On Monday George Osborne tried to repair his shattered reputation with a carefully-scripted piece at the Conservative Party conference. After the omnishambles of the Budget and the widespread acceptance that his fiscal plan has failed, the Tories’ answer to Lord Mandelson has been battered from all sides, not least since his friend and ally Andrew Mitchell allegedly started calling police officers ‘plebs’.
With Spain still denying the need for an immediate bailout – in part, according to some sources, due to German instructions to do so – the past week has been largely uneventful on the macroeconomic front, with financial markets generally in ‘wait and see’ mode.
Yet again millions of adoring Brits tune into watch X Factor, the talent show to end all talent shows whilst being blissfully unaware of the implications.
Yesterday’s big market event was the latest budget from the Spanish government, which set out its plans for fiscal policy over the next few years. With Spain still firmly in the market spotlight, despite ECB President Draghi’s efforts, Prime Minister Rajoy had to put together a package that would convince investors that his country could get its debt dynamics under control.
â€Ž’The Valleys’ MTV program is as far from quality entertainment as the north pole is to the south, but is it what valleys life is actually like in South Wales?
Question: When is a terrorist a terrorist?
Answer: When the US government says so.
While everyone waits for next week’s Spanish budget – and crosses their fingers that Prime Minister Rajoy will at least open discussions about getting a precautionary credit line – we had an unusual distraction last night, in the shape of Mervyn King on Channel 4 News.
World Alzheimer’s Day will resonate with many people across the globe as they struggle to cope with watching their loved ones suffer with this cruel illness.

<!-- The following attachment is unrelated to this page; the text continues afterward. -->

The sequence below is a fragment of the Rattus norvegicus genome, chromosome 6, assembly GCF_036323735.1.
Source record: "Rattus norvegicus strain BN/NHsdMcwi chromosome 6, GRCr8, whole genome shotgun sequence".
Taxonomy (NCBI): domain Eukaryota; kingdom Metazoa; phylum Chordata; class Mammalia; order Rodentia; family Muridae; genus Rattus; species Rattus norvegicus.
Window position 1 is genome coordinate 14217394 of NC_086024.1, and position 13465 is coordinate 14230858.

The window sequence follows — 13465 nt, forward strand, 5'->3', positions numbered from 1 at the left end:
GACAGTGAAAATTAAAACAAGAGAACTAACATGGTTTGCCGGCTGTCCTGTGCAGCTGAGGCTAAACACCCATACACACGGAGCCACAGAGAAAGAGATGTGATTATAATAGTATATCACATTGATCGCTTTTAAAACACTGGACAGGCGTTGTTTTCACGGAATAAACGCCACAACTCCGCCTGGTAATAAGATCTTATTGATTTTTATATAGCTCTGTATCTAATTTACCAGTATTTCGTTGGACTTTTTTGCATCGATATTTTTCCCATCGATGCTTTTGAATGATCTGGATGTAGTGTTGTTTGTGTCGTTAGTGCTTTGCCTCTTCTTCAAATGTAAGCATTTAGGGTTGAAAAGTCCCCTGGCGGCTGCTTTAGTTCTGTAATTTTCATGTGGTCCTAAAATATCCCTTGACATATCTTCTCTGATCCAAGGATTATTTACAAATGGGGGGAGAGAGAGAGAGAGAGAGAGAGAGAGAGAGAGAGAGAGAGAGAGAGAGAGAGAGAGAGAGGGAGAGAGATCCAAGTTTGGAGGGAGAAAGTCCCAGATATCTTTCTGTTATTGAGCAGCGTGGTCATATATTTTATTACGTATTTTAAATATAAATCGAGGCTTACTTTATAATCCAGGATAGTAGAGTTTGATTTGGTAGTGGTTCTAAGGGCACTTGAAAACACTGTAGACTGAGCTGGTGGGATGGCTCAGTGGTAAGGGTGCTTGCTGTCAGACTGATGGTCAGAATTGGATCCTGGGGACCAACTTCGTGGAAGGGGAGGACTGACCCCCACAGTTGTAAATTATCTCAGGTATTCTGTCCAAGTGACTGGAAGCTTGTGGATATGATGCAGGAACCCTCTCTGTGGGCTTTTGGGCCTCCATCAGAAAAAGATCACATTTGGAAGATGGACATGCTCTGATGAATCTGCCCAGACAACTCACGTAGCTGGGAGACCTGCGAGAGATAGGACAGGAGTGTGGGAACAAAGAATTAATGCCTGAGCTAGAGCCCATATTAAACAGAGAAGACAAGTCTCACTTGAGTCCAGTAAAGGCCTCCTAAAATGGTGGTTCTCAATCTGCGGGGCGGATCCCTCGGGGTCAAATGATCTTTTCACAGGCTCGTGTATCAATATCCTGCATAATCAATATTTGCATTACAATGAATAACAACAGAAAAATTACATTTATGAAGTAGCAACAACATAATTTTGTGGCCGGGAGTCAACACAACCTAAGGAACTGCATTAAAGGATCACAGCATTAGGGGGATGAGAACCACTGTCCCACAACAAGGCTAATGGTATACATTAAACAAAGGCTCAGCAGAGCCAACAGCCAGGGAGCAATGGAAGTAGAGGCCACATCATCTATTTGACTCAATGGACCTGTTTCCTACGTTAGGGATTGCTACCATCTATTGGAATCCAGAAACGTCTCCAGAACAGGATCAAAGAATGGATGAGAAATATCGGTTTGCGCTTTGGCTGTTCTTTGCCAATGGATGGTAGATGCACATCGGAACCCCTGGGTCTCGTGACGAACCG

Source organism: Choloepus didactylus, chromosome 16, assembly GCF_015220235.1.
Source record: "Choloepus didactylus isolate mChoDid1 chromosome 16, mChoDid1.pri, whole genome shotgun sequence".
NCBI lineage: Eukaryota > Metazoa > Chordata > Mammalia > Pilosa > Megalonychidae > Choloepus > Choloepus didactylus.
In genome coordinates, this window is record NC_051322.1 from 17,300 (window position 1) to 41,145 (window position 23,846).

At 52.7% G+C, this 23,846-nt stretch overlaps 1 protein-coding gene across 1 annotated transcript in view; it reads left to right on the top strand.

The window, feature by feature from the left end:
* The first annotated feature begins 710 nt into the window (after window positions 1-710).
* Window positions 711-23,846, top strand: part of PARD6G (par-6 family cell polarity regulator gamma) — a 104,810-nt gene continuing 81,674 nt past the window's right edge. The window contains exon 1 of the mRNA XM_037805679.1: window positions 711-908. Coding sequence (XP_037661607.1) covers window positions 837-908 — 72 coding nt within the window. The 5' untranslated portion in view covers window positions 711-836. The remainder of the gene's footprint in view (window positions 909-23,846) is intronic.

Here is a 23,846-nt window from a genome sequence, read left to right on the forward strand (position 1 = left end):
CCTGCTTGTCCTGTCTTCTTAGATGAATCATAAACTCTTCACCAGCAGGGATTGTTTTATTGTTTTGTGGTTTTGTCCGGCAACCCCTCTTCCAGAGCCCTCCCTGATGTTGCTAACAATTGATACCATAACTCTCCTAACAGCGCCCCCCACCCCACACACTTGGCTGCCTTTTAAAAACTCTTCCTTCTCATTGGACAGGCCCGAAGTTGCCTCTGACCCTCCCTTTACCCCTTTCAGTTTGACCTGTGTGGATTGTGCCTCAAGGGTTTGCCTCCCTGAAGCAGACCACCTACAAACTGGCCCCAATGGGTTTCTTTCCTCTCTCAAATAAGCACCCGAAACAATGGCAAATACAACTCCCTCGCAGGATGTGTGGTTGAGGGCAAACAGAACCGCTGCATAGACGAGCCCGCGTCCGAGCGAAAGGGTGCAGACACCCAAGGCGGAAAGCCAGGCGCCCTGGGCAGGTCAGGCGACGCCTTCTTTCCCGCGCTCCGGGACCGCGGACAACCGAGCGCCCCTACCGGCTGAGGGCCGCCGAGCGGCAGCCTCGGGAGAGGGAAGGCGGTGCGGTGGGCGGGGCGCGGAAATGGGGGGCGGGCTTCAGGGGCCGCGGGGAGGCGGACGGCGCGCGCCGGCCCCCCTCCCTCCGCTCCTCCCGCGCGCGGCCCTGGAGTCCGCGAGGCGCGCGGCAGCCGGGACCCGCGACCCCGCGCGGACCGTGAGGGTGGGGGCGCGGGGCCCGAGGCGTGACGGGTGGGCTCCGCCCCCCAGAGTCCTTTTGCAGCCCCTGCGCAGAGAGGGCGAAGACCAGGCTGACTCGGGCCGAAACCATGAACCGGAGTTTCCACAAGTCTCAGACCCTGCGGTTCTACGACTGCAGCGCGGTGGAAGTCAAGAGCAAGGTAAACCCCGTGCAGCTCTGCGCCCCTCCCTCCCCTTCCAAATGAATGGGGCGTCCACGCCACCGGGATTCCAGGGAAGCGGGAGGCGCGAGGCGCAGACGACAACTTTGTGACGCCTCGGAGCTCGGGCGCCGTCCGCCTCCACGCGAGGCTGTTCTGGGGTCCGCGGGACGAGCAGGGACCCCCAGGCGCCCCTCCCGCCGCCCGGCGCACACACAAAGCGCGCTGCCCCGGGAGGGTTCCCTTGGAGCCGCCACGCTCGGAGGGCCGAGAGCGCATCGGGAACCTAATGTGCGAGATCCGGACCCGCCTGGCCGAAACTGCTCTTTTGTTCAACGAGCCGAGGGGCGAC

It has now been more than five years since the financial and banking crisis first broke, and many developed economies are still struggling with high unemployment, weak or negative growth, and precious little hope that things will get better. After experimenting with a range of ‘non-standard’ measures, the world’s two largest central banks have now signalled that they are prepared to go even further. In the UK, the Old Lady of Threadneedle St is definitely lagging behind.
Today’s UK data showed further positive signs from the UK labour market. Unemployment fell by 7,000 in the three months to July, but still left the total number at 2.59mn. That was enough to nudge the unemployment rate down to 8.1%, from 8.2% in the previous three-month period. It was not all good news though – the number of people taking temporary or part-time work, because no full positions were available, increased by 73,000, taking it further above 2mn.
There was only one game in town today. After managing to calm markets with his promise to do ‘whatever it takes’ in July, this afternoon ECB President Draghi set out the latest plan to rescue the euro.
Unlike previous years, I managed to escape for a proper holiday this summer. Taking almost three weeks to explore exotic climes and wildlife was a great tonic for the manic events that unfolded in the first part of the year.